Thursday, February 26, 2009

The fate of us all

Most Christian traditions observe Ash Wednesday as the beginning of Lent. At Masses, services, and even as individuals Christians receive a smudge of ashes on their forehead along with an invocation. This is the only Christian ceremony that leaves a notably visible sign on a person.

Why ashes? Ashes aren't a sacrament, and there's no record of Jesus or the apostles either using ashes or commanding their use. But ashes are an ancient sign of repentance in both Jewish and pagan cultures. Deliberately making oneself dirty was a sign of distress, mourning, or lament.

This is the case with their usage on Ash Wednesday. The ashes are applied with an invocation, a command. The ancient formula is, "Remember, man, that thou art dust, and unto dust you shall return." This is taken directly from Genesis 3:19, where God curses Adam for his disobedience, telling him that instead of the glorious immortality he was meant to enjoy with God, his immediate fate would be physical death. His body would return to the inanimate earth from which he was drawn. His inescapable fate, and the fate of all his descendants, would be death.

This is worth pondering. Ours is a culture that doesn't want to look at death. I've been at funerals where death wasn't mentioned once. We were there to "celebrate the life" of the deceased, and there were references to her "being at peace" and having "gone on". Even with the coffin right there in their midst, people didn't want to face the fact that they had been visited by death, and certainly didn't want to consider that the same fate awaited all attending.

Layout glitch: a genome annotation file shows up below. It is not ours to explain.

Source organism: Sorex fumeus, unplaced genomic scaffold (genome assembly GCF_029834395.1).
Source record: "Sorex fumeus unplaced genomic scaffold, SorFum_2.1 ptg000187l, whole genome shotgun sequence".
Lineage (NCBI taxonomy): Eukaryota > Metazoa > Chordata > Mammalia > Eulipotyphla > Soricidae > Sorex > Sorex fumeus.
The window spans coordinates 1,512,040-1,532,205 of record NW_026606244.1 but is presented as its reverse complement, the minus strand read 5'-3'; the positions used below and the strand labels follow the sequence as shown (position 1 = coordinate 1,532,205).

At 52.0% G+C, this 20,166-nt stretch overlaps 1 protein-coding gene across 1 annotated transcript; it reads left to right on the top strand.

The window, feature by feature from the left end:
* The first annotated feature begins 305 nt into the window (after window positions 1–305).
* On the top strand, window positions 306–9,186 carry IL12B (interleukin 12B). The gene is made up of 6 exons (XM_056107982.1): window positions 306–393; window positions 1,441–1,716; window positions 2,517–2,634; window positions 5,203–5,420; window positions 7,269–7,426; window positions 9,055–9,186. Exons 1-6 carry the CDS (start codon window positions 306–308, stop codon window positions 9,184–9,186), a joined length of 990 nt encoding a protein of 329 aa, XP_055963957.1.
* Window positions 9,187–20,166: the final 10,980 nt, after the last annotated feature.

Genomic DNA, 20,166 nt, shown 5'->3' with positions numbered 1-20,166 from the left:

Yet there is no more certain fate. Whatever will happen to any of us, we will all die. I may or may not ever touch the Eiffel Tower, see the Himalayas, play the violin, or skydive. It's even possible that I'll never pay any more taxes. But I will know death. It may be swift or it may be slow. I may have time to prepare for it, or it may take me unexpectedly. But death is the one experience we're all guaranteed. The day will come when my breath will shorten, my vision will darken, and I will die to this world.

This is worth pondering all by itself, without dragging in other considerations. Death will happen to us all. We will return to dust. Whether we received a smudge of ceremonial ashes on our forehead yesterday or not, stop today and ponder the fact that someday you will die. Your days on earth are numbered - and you don't know the number.

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